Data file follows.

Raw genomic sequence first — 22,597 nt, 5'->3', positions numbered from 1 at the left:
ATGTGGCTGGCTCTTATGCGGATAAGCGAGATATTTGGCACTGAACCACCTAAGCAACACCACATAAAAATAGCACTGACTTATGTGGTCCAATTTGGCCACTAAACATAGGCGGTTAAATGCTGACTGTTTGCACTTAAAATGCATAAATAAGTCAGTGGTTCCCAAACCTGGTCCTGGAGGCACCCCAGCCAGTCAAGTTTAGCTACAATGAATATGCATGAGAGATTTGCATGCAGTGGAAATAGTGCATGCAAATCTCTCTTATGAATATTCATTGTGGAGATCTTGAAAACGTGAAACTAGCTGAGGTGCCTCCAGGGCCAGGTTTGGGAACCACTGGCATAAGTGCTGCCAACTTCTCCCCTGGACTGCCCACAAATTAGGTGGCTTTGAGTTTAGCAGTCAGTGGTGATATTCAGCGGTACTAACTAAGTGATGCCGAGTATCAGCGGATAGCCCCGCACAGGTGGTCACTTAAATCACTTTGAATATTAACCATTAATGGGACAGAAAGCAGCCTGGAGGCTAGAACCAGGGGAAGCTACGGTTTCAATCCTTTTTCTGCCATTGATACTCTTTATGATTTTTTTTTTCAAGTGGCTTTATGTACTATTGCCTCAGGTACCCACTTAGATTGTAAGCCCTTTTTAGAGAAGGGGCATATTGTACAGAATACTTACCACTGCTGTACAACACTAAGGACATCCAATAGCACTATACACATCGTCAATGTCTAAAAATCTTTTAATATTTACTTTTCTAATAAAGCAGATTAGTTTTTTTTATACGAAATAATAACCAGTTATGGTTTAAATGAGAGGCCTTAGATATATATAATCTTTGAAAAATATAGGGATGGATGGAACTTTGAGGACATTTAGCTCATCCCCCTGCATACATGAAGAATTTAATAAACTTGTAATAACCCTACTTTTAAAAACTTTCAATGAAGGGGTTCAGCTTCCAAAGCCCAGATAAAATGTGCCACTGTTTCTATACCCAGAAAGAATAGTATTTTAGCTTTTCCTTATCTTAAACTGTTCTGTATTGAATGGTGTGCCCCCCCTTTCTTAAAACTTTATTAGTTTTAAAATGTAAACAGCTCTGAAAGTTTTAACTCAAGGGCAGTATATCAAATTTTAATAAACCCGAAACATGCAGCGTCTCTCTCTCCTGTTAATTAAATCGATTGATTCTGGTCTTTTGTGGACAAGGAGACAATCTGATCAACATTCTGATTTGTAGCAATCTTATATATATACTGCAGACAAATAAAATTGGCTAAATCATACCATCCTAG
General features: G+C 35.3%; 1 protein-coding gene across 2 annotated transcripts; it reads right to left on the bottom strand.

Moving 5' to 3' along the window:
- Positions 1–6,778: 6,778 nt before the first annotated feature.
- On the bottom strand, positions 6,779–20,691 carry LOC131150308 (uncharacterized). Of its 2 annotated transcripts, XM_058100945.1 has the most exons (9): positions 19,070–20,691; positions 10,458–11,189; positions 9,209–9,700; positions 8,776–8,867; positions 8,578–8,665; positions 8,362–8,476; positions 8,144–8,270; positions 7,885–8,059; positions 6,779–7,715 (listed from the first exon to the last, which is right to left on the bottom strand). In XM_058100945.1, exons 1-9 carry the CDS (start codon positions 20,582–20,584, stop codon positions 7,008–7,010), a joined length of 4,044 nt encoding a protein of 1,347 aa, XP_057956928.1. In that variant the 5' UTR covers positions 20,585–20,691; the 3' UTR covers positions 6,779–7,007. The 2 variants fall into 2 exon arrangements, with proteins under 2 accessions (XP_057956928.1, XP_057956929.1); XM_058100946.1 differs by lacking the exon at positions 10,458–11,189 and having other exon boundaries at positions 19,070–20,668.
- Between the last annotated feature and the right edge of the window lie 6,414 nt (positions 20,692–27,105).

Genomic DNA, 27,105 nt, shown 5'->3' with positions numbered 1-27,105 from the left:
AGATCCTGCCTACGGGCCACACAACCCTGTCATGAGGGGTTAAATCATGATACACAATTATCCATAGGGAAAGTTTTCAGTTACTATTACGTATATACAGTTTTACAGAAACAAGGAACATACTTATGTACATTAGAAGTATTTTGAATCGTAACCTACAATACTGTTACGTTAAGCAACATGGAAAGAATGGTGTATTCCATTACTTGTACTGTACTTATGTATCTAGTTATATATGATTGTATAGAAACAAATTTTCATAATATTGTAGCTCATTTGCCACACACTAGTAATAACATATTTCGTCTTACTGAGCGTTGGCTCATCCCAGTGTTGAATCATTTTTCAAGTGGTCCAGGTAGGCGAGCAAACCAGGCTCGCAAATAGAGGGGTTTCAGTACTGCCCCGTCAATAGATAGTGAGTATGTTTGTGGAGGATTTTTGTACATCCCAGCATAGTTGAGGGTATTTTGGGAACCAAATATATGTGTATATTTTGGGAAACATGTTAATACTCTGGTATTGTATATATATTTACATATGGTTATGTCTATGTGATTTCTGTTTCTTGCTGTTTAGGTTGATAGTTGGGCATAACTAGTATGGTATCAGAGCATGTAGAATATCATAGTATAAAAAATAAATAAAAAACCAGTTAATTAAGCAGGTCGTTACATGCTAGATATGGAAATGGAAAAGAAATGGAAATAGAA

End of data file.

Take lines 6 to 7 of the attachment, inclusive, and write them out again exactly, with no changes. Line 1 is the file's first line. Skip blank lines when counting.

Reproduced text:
- On the bottom strand, positions 6,779–20,691 carry LOC131150308 (uncharacterized). Of its 2 annotated transcripts, XM_058100945.1 has the most exons (9): positions 19,070–20,691; positions 10,458–11,189; positions 9,209–9,700; positions 8,776–8,867; positions 8,578–8,665; positions 8,362–8,476; positions 8,144–8,270; positions 7,885–8,059; positions 6,779–7,715 (listed from the first exon to the last, which is right to left on the bottom strand). In XM_058100945.1, exons 1-9 carry the CDS (start codon positions 20,582–20,584, stop codon positions 7,008–7,010), a joined length of 4,044 nt encoding a protein of 1,347 aa, XP_057956928.1. In that variant the 5' UTR covers positions 20,585–20,691; the 3' UTR covers positions 6,779–7,007. The 2 variants fall into 2 exon arrangements, with proteins under 2 accessions (XP_057956928.1, XP_057956929.1); XM_058100946.1 differs by lacking the exon at positions 10,458–11,189 and having other exon boundaries at positions 19,070–20,668.
- Between the last annotated feature and the right edge of the window lie 6,414 nt (positions 20,692–27,105).